Description: This session reveals some of the varying, small information evaluators find on academic documents that determine whether they are false, authentic, official, or unofficial. This presentation will encourage evaluators to have a keen eye when reviewing documents and demonstrate that experience is relative as these credentials can throw off even the most experienced evaluators.
Presenter Biography: Bernard Ramos has worked in many roles and has presented at numerous conferences on international education. The scope of his expertise is broad and covers topics such as various systems of education, developing a tailored system for evaluating credentials and theoretical concepts. With almost 14 years of experience, he has conducted training workshops at many universities and helped admissions offices develop highly reliable practices in credential evaluation. Bernard studied at DePaul and Sciences-Po Paris, and he is the Vice President and a Senior Evaluator at Educational Perspectives.
Organization: Educational Perspectives (EP) is a not-for-profit international education research organization and a member of the National Association of Credential Evaluation Services (NACES). They prepare evaluation reports and provide training workshops, consulting, and translation services. Educational Perspectives is based in Chicago and a signatory to the Groningen Declaration.
Free and open to TAICEP members and non-members. REGISTER HERE!
March 3: Fraud and Verification Tools; register at: http://bit.ly/2vieq86
Description: Here are some ways for credential evaluators to get to what they want faster, and keep what’s found for future reference. Included are some browser tricks, PDF manipulation, and wiki suggestions.
Presenter Bio: Michael Rohaly has been working as a credential evaluator for the International Credential Evaluation Service for over twenty years. Currently he is responsible for most countries using Arabic or Cyrillic characters.
About the International Credential Evaluation Service: The International Credential Evaluation Service (ICES) is the provincially mandated credential evaluation service in British Columbia. We are also a member of the Alliance of Credential Evaluation Services of Canada (ACESC). ICES performs evaluations for professional and educational organizations, and also for immigration purposes in an agreement with the government of Canada.
Free! Open to TAICEP members and non-members.
Description: This TAYD session will update you on European national or exam boards credential responses to COVID-19 ( secondary education only).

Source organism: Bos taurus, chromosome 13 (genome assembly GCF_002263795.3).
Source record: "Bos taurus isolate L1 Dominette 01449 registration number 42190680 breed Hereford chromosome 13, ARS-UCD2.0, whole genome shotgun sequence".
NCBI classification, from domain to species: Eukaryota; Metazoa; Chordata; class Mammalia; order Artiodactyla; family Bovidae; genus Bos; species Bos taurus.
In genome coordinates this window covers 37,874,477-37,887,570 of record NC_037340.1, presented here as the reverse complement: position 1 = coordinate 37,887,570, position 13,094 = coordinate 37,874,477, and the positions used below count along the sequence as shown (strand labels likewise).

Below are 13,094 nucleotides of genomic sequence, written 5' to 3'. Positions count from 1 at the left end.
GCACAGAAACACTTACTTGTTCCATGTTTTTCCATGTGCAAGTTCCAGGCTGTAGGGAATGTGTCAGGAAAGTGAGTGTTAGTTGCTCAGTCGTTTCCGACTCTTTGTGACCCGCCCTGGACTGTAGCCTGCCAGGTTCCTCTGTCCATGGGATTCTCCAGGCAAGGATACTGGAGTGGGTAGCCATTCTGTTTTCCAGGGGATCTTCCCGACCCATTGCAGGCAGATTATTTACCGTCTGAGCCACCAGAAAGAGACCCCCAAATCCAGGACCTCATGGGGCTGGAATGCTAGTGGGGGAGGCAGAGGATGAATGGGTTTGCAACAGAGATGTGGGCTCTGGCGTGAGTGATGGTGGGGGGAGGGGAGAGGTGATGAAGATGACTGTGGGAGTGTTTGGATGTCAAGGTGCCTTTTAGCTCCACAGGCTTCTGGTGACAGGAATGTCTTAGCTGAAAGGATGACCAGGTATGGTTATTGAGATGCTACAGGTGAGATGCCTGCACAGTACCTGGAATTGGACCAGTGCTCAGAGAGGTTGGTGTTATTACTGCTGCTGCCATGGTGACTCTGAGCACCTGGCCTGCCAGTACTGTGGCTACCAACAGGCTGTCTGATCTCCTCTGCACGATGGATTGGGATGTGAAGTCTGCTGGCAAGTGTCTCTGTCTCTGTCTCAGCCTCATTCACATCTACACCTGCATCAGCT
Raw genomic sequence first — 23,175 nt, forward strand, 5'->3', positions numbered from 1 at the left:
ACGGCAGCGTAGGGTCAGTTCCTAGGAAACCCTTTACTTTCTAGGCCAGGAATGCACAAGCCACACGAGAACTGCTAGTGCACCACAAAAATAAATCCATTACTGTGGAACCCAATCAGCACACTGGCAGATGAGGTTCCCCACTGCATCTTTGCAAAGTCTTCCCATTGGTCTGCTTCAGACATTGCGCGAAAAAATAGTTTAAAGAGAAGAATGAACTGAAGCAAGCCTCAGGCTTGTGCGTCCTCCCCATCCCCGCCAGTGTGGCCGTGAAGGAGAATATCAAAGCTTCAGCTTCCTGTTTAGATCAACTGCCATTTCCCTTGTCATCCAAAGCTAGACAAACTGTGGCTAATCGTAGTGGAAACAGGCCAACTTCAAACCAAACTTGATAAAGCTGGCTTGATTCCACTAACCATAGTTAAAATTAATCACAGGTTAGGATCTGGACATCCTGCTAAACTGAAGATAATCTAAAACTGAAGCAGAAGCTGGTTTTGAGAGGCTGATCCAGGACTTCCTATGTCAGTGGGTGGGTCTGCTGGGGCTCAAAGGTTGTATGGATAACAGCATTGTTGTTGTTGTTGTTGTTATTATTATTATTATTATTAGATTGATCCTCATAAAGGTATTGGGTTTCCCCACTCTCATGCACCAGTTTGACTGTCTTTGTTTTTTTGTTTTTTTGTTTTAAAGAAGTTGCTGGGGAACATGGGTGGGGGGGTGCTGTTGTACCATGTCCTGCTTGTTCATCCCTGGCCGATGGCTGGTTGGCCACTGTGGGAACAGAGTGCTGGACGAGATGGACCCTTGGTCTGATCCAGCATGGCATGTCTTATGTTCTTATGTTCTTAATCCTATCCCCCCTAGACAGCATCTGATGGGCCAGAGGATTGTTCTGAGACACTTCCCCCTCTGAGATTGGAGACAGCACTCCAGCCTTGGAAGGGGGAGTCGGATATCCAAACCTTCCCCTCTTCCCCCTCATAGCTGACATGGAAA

Alistair Wylie, Head of Service Technology, Engineering and Construction – Qualifications Development Directorate, Scottish Qualifications Authority
Paul Teulon, Head of Global Recognition IB
Diana Hense, Head Admissions Office, University of Amsterdam
Free! Open to TAICEP members and non-members. This session will be recorded.
In some countries, however, government recognition of an institution and accreditation of a program are *both* required in order for a degree to be fully recognized. To make things even more exciting, it is common for institutions to offer both: some programs that are accredited & fall under the auspices of the Ministry of Education or other higher education authority and some programs that are aimed at those wanting an employment qualification or who aren’t aware of that institutions might offer programs that don’t fit within the legally recognized degree system.
These non-official, non-recognized proprietary programs do not provide access to further education at public higher education institutions or employment in government jobs, but they may have validity for employment in the private sector. Proprietary programs often have more flexible entrance requirements or a shorter duration than recognized & accredited programs. They are also often advertised to international students rather than local graduates. Sometimes these proprietary, institution-specific programs are known by special names such as Titulo Propio or Lato Sensu, but in other cases, identifying validated and non-validated programs requires serious research.